Month by month, our Weibold Academy series touches different topics from the world of tire recycling and highlights different sides of running this business. If you have missed our previous articles, you can find links in the end of this post.

Today, tire recycling and cement industries are indeed intertwined. Abundance of scrap tires at specialized stockpiles, as well as well-organized tire collection systems and waste management plans, make it possible to (re)use precious rubber and create value out of waste. Tire-derived fuel (TDF) proves to be an alternative to fossil fuels used in cement production, mainly due to high calorific value of tire rubber and its low price. However, TDF emerged as a popular alternative to fossil fuels in cement production for yet another important reason – environment. Tire-derived fuel helps lower CO2 emissions and serves as a cleaner alternative compared to fossil fuels. Added to this, using scrap tires in cement production helps clean up vast scrap tire stockpiles, which otherwise pose threat to environment and which are often unsuitable as feedstock for tire recycling plants due to its exposure to radiation, sand or other contamination.

Cement industries in well-developed economies have less organizational and logistical obstacles with using TDF, in terms of feedstock search. They are mainly challenged by strict environmental regulations which make cement producers run pilot projects to make sure TDF indeed helps emissions plunge rather than increase. In contrast, developing countries that are not yet encumbered by environment protection regulations experience severe difficulties in securing consistent supply of scrap tires. The reason is either the insufficient development or complete lack of waste management systems, namely scrap tire handling programs. As a result, subsidies are also lacking.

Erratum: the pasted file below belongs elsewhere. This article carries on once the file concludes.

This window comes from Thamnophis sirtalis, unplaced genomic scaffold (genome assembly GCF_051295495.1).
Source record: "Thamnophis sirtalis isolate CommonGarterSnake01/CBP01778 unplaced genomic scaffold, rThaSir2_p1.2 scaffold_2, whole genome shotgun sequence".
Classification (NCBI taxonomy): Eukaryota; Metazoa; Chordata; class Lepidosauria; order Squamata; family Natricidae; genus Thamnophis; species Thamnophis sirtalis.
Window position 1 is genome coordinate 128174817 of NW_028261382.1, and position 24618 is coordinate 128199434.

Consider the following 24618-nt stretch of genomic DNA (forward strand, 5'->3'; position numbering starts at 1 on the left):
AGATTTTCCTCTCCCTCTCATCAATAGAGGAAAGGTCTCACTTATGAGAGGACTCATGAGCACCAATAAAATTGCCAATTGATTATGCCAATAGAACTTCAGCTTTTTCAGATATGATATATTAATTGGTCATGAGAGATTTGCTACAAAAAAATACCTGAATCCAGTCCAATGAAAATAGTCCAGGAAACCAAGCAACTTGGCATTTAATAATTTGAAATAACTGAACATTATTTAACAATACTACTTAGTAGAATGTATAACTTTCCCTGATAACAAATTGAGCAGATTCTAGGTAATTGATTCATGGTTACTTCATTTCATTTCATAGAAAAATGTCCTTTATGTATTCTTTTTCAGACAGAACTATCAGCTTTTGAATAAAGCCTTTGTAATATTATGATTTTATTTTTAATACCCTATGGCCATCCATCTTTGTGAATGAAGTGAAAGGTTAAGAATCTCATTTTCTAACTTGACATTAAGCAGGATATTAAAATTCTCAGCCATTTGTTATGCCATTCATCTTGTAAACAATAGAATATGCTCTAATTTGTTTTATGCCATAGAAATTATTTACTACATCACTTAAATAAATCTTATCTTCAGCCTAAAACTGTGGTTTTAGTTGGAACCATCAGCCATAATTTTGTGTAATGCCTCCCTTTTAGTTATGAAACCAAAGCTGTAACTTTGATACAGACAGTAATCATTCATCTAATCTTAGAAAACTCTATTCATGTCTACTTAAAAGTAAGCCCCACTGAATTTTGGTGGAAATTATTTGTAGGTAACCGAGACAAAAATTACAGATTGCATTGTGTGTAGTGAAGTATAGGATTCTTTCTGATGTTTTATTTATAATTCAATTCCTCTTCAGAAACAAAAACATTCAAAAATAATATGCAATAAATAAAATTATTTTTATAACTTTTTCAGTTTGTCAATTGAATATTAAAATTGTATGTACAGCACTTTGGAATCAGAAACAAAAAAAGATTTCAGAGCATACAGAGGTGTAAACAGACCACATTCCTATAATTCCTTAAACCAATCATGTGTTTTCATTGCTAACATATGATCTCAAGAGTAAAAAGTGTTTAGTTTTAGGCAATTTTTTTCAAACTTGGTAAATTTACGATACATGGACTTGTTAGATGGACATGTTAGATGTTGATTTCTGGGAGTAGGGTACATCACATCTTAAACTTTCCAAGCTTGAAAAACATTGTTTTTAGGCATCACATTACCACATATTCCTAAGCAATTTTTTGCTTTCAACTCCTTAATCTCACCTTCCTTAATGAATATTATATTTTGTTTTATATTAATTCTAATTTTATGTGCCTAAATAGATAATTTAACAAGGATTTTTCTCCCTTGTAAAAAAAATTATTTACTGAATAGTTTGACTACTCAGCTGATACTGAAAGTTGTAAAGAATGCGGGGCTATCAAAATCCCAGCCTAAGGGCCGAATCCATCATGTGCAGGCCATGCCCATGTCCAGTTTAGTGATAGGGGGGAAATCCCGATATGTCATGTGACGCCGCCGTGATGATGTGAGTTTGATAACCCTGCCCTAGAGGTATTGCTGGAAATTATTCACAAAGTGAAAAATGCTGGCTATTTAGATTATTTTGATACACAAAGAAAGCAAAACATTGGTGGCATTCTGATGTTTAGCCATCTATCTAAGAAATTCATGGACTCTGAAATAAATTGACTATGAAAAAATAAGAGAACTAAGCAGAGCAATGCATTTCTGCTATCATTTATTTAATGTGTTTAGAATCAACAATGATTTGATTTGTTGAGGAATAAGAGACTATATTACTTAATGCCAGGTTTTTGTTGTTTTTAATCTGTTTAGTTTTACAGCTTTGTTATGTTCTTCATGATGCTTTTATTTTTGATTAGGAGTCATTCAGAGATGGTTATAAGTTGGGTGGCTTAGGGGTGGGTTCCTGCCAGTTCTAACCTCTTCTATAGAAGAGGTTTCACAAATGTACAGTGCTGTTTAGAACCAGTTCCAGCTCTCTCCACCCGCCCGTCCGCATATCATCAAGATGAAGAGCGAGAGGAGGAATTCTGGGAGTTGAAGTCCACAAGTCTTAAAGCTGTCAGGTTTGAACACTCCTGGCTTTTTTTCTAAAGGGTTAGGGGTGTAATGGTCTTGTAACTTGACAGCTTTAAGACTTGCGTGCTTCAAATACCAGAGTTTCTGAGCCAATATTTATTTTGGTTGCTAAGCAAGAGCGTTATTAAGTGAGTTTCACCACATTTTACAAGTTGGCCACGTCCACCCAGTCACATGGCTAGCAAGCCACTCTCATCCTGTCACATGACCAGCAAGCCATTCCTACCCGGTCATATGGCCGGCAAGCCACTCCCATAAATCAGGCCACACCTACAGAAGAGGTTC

Non-existent infrastructure makes some cement producers in developing countries take initiative and launch tire collection programs on their owns. Some companies even purchase tire recycling equipment and some – outsource collection and recycling responsibilities to third parties.

As recent success stories show, the cement industry’s using TDF proves conducive to creating proper scrap tire collection and recycling systems in developing countries. For instance, Egypt serves as a great example of cement industry’s fast-paced transition towards TDF and developing of country-wide tire collection systems. Other examples include Ireland (Irish Cement’s plant in Limerick) and Malaysia (CMS grinding plant in Mambong).

Egypt is the 10th largest cement-producing country in the world and also a huge cement consumer (53.9 Mt in 2015 according to Global Cement). The demand for cement is mainly driven by large national projects including roads, housing and other infrastructure. The bulk of cement plants in the country run on natural gas. However, to accommodate to recent constrictions in fossil fuel availability and rising prices, Egypt’s cement industry had to turn to alternative fuels and increase its energy efficiency.